1958 was a great year for producing men

Last weekend my husband celebrated his 60th birthday with 5 of his BFFs, 4 of whom were also born within the last half of 1958.  The sixth is one year younger. Although these guys get together for weekends a few times a year, their better halves were included in this celebration. Three couples live in Ottawa (including us), two live in Toronto and the fifth birthday boy resides in Belleville.

These guys have known each other since primary school, growing up in Kingston, Ontario.  Most of them attended post secondary school in Kingston as well. Only two of these six men have biological brothers so they are very much like brothers to each other. That makes them real, actual BFFs although they affectionately call each other “Bud.”  One could say BFFs are the new Buds, or more aptly Buds are the old BFFs.

1958
their hats say “bud 60”

These BFFs have been together through good times and bad, including six weddings, the birth of fourteen babies, one divorce, the deaths of many of their parents, and very tragically, one death of a beloved spouse. Our fourteen collective children range in age from 21 to 35 but we are the only couple with grandchildren to boast about.  So far.  I’m sure they all left here looking forward to welcoming their own grandchildren after meeting one of ours and seeing lots of pictures of the other two.

Although we celebrated my husband’s 60th birthday with our immediate family in August, he did not want a big splash.  This weekend party (it did last pretty much all weekend) here in Ottawa was the perfect way to celebrate their friendship and their milestone birthdays. Together, like brothers, buds or BFFs.  Now that most of them are retired, we hope to get together more often.

I wasn’t around yet in 1958, but can vouch for the fact that it produced some pretty awesome men.  One of them I am married to, the other four are his buds.

 

 

 

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There’s a pill for that

Today’s society seems to rely on a pill or medication for everything, with many doctors quick to write a prescription to get their patients out the door.  Everything from acne, anxiety, mood swings, constipation, mental decline and insomnia to Attention Deficit (ADD), high cholesterol, high blood pressure, obesity, asthma and more is treated with medication instead of researching why the problem exists in the first place.  Fixing the symptoms instead of fixing the underlying issue is what I call a “band-aid fix”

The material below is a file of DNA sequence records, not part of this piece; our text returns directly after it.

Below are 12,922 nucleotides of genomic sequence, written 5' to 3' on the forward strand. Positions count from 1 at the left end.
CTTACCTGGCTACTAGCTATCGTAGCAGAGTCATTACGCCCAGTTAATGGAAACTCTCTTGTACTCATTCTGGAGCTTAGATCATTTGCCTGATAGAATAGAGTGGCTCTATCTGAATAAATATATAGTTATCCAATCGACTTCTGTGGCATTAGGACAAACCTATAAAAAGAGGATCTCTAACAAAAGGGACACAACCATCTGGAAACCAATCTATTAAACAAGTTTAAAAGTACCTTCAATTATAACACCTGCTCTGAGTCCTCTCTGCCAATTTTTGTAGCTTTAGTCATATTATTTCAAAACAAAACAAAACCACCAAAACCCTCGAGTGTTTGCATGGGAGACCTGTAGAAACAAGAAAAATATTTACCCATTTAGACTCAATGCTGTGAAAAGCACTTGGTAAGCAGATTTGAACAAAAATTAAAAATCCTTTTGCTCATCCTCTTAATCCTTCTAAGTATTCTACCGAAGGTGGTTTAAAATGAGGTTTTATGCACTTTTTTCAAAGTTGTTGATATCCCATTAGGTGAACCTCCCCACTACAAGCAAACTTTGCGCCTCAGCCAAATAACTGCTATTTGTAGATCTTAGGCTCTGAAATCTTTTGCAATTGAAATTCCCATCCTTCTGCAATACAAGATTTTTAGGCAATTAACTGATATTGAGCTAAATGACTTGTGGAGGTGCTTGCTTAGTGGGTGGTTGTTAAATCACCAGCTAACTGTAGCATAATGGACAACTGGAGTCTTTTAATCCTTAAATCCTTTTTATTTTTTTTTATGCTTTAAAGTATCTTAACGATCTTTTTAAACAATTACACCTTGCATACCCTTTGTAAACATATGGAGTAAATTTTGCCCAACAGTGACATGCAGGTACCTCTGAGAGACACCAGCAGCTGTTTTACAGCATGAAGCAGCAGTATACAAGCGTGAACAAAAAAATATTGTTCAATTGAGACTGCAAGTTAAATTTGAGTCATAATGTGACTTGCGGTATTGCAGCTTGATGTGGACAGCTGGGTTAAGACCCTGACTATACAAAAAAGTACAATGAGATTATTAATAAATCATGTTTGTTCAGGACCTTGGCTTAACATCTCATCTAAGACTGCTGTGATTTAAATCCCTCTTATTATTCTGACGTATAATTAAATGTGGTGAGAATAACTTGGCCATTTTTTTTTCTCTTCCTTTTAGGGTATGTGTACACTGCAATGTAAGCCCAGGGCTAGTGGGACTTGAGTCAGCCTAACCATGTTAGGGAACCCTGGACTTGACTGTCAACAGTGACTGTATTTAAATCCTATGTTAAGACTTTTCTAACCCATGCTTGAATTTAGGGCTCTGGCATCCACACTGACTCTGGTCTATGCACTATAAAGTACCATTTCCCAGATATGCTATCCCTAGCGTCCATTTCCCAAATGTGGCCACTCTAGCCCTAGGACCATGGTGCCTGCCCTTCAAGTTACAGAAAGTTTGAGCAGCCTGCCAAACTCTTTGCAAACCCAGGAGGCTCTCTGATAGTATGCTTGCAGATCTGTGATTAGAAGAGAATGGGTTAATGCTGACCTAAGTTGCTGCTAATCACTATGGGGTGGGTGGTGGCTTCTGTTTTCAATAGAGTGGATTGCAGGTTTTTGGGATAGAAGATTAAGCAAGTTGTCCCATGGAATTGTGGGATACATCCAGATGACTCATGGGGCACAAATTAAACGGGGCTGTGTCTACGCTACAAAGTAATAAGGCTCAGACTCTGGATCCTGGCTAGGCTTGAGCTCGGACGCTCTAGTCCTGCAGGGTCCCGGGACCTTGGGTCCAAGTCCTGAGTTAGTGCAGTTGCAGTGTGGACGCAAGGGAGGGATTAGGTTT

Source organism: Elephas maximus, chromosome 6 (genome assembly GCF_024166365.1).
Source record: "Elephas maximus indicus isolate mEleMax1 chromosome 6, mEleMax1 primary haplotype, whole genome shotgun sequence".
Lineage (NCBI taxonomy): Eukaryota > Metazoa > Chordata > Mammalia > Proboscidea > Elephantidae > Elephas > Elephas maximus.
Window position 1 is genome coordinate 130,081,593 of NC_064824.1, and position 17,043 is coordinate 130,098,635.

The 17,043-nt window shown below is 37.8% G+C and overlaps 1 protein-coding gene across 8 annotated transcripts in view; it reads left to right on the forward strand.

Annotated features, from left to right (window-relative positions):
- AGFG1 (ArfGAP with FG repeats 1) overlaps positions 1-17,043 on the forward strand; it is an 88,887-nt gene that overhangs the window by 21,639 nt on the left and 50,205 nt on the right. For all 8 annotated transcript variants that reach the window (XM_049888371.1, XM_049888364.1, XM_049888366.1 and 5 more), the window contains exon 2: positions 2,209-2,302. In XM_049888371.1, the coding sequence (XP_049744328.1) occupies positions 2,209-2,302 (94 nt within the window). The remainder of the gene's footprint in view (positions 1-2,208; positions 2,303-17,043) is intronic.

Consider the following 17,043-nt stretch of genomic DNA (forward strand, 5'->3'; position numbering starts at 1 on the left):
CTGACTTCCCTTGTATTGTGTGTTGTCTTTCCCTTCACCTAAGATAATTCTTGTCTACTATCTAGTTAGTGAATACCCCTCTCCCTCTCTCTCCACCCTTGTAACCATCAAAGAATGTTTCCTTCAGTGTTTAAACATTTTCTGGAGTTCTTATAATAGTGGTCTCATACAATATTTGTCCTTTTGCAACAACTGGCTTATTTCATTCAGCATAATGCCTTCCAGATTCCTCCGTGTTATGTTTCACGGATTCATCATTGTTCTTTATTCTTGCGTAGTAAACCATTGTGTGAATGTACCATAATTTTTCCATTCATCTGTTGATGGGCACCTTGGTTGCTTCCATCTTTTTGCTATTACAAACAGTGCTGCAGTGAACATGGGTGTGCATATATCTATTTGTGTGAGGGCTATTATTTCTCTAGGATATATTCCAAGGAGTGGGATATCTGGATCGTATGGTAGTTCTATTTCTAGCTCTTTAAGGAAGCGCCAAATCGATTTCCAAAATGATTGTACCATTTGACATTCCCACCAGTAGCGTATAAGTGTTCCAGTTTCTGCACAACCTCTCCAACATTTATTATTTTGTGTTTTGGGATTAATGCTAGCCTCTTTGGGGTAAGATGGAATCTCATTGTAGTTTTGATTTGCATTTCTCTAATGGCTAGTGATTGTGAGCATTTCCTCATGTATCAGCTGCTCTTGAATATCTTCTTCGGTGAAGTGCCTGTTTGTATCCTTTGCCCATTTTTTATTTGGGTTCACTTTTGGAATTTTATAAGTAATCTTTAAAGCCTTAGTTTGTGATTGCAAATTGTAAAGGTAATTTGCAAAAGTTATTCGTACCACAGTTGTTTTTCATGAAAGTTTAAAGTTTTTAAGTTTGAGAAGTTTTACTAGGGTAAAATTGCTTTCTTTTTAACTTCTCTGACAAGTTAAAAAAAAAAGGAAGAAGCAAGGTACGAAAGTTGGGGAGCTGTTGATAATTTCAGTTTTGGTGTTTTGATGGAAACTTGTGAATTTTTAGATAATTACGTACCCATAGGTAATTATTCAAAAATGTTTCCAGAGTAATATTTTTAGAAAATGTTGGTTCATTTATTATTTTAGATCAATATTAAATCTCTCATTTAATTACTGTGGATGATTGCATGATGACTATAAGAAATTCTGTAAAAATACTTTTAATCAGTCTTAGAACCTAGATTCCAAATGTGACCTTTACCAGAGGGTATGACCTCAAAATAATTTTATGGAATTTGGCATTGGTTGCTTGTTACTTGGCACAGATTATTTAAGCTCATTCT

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Reasons like an unhealthy lifestyle, poor diet, lack of exercise, increased sugar and GMO consumption, reliance on man-made drugs, as well as sensitivities to foods and environmental toxins are often overlooked because they take too much time to pinpoint and change.  It is faster and more convenient to pop another pill.

Today we are finding out just how dangerous these prescription drugs can be.   Throughout the years it has been common for high school and college/university students to experiment with alcohol and drugs.  The relaxed to euphoric feelings and reduction of negative emotions associated with their use is enticing.  What the users often do not realize is that both alcohol and drugs depress the nervous and respiratory systems so too much of either can diminish that euphoric feeling or buzz pretty quickly.

The problem today lies within the type of drugs being used as well as the combination of drugs and alcohol.  Painkillers such as Fentanyl and Percocet are a prevalent choice because they are readily prescribed, easy to get (often from household medicine cabinets) and result in a quick buzz.

  • Fentanyl is an opiate, prescribed for moderate to severe pain (often for cancer patients) but is fifty to one hundred times more powerful than morphine, and up to forty times more powerful than heroin.
  • Percocet is prescribed for mild to moderate pain, but in addition to the opiate oxycodone, Percocet contains acetaminophen (aka tylenol) which is toxic to the liver.  Alcohol use alone causes liver stress and damage; adding Percocet to the mix can cause complete liver failure, coma, and death.

If the availability of stronger drugs isn’t enough of a problem, counterfeit drugs such as Fentanyl-laced Xanax are popping up in communities everywhere adding unknown lethal chemical compounds in unknown doses to the mixture.  These synthetic versions, often produced in China, shipped to Mexico then smuggled into the USA and Canada, are readily available in large amounts on our streets. They are causing a rampant amount of overdoses causing liver and respiratory failure and often leading to death.

Here in Kanata, a local dad is bravely speaking out about his own struggles with his daughter’s addiction.  Going a step further, he is organizing meetings for parents to talk about and find ways to deal with this growing nightmare.   A local teen is speaking up too on the attraction and dangers of counterfeit drugs.

On a national level,  perhaps some of the money raised recently (annually) through the Bell Let’s Talk could be set aside to remove the band-aid and get to the root of this problem with our youth.